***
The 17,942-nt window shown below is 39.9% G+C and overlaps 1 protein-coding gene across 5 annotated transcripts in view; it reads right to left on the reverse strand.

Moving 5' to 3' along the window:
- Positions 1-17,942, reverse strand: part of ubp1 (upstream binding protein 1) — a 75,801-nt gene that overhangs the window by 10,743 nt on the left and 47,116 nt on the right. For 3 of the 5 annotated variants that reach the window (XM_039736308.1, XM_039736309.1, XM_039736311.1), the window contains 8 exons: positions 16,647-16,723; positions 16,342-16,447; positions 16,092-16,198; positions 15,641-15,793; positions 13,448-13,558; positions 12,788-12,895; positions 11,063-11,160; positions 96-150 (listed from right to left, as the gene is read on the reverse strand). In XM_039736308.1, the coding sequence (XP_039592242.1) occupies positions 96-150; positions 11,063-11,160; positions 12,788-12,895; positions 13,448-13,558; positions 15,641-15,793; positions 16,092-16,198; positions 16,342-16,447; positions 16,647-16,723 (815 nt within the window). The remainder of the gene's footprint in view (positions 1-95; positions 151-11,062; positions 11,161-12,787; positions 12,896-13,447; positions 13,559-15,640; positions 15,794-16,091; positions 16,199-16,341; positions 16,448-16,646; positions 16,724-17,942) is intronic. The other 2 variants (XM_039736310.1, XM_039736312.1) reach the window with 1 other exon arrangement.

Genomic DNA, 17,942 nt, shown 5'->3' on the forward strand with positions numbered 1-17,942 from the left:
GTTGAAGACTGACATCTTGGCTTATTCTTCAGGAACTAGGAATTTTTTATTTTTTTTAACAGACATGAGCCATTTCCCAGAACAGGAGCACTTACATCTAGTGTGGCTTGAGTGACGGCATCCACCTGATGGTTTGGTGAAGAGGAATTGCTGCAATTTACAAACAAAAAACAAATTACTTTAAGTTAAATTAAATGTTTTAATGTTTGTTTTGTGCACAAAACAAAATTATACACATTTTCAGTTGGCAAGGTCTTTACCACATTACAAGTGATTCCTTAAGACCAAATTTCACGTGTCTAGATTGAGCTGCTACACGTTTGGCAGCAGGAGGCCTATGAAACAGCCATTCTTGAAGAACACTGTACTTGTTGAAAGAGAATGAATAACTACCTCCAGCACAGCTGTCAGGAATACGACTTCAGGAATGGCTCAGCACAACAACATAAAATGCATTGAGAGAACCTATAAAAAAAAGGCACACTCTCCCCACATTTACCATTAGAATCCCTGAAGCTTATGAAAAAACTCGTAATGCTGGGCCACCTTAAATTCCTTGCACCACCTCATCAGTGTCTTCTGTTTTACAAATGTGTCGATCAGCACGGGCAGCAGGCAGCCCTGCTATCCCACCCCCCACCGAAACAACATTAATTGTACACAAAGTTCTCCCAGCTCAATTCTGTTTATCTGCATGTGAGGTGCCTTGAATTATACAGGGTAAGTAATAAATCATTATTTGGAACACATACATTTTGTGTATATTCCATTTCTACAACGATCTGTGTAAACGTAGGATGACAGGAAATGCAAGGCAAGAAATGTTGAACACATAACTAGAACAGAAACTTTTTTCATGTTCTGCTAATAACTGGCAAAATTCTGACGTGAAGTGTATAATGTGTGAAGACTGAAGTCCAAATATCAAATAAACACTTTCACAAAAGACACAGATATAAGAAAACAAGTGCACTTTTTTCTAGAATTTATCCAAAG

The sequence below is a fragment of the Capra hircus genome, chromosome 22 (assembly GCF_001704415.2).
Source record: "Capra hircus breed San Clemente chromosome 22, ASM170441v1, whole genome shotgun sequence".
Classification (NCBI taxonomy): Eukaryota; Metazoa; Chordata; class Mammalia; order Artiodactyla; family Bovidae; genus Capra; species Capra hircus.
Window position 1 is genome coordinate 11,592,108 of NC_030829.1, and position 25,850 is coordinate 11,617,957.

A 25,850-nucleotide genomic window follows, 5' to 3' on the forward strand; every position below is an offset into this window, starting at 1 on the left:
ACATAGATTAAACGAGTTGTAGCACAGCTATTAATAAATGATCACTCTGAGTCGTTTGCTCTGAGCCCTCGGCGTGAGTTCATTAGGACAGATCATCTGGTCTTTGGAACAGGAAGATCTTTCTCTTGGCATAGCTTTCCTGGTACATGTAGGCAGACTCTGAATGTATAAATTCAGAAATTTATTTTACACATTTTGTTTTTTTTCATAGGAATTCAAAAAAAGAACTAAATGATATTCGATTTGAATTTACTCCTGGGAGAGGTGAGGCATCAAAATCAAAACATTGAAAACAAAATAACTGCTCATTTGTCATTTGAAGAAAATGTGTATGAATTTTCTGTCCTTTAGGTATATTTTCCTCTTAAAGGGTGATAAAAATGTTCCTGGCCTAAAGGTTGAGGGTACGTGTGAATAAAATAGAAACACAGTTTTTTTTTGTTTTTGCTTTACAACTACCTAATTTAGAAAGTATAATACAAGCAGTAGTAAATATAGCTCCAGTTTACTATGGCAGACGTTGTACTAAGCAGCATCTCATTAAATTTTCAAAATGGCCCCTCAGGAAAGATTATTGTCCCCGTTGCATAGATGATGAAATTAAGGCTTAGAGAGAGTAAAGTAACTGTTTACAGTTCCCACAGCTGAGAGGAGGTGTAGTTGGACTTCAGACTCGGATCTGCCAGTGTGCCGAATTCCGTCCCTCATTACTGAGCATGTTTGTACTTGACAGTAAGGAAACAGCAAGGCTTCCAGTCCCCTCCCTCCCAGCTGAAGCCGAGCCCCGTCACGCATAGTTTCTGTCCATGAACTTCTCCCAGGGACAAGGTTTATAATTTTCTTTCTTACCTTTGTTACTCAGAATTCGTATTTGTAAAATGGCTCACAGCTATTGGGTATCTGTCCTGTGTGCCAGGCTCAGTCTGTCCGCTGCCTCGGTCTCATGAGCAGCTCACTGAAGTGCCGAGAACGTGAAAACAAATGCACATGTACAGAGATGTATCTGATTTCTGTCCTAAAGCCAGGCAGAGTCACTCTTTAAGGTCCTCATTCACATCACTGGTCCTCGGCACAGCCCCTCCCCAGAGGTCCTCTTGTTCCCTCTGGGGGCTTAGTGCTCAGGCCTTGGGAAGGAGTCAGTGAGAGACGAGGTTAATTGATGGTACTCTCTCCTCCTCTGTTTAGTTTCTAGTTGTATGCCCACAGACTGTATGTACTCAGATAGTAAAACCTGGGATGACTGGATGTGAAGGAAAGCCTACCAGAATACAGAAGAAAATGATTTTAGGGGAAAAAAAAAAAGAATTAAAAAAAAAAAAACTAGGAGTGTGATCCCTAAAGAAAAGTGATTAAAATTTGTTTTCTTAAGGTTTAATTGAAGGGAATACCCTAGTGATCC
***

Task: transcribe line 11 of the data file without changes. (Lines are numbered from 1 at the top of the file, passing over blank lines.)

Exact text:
ACATAGATTAAACGAGTTGTAGCACAGCTATTAATAAATGATCACTCTGAGTCGTTTGCTCTGAGCCCTCGGCGTGAGTTCATTAGGACAGATCATCTGGTCTTTGGAACAGGAAGATCTTTCTCTTGGCATAGCTTTCCTGGTACATGTAGGCAGACTCTGAATGTATAAATTCAGAAATTTATTTTACACATTTTGTTTTTTTTCATAGGAATTCAAAAAAAGAACTAAATGATATTCGATTTGAATTTACTCCTGGGAGAGGTGAGGCATCAAAATCAAAACATTGAAAACAAAATAACTGCTCATTTGTCATTTGAAGAAAATGTGTATGAATTTTCTGTCCTTTAGGTATATTTTCCTCTTAAAGGGTGATAAAAATGTTCCTGGCCTAAAGGTTGAGGGTACGTGTGAATAAAATAGAAACACAGTTTTTTTTTGTTTTTGCTTTACAACTACCTAATTTAGAAAGTATAATACAAGCAGTAGTAAATATAGCTCCAGTTTACTATGGCAGACGTTGTACTAAGCAGCATCTCATTAAATTTTCAAAATGGCCCCTCAGGAAAGATTATTGTCCCCGTTGCATAGATGATGAAATTAAGGCTTAGAGAGAGTAAAGTAACTGTTTACAGTTCCCACAGCTGAGAGGAGGTGTAGTTGGACTTCAGACTCGGATCTGCCAGTGTGCCGAATTCCGTCCCTCATTACTGAGCATGTTTGTACTTGACAGTAAGGAAACAGCAAGGCTTCCAGTCCCCTCCCTCCCAGCTGAAGCCGAGCCCCGTCACGCATAGTTTCTGTCCATGAACTTCTCCCAGGGACAAGGTTTATAATTTTCTTTCTTACCTTTGTTACTCAGAATTCGTATTTGTAAAATGGCTCACAGCTATTGGGTATCTGTCCTGTGTGCCAGGCTCAGTCTGTCCGCTGCCTCGGTCTCATGAGCAGCTCACTGAAGTGCCGAGAACGTGAAAACAAATGCACATGTACAGAGATGTATCTGATTTCTGTCCTAAAGCCAGGCAGAGTCACTCTTTAAGGTCCTCATTCACATCACTGGTCCTCGGCACAGCCCCTCCCCAGAGGTCCTCTTGTTCCCTCTGGGGGCTTAGTGCTCAGGCCTTGGGAAGGAGTCAGTGAGAGACGAGGTTAATTGATGGTACTCTCTCCTCCTCTGTTTAGTTTCTAGTTGTATGCCCACAGACTGTATGTACTCAGATAGTAAAACCTGGGATGACTGGATGTGAAGGAAAGCCTACCAGAATACAGAAGAAAATGATTTTAGGGGAAAAAAAAAAAGAATTAAAAAAAAAAAAACTAGGAGTGTGATCCCTAAAGAAAAGTGATTAAAATTTGTTTTCTTAAGGTTTAATTGAAGGGAATACCCTAGTGATCC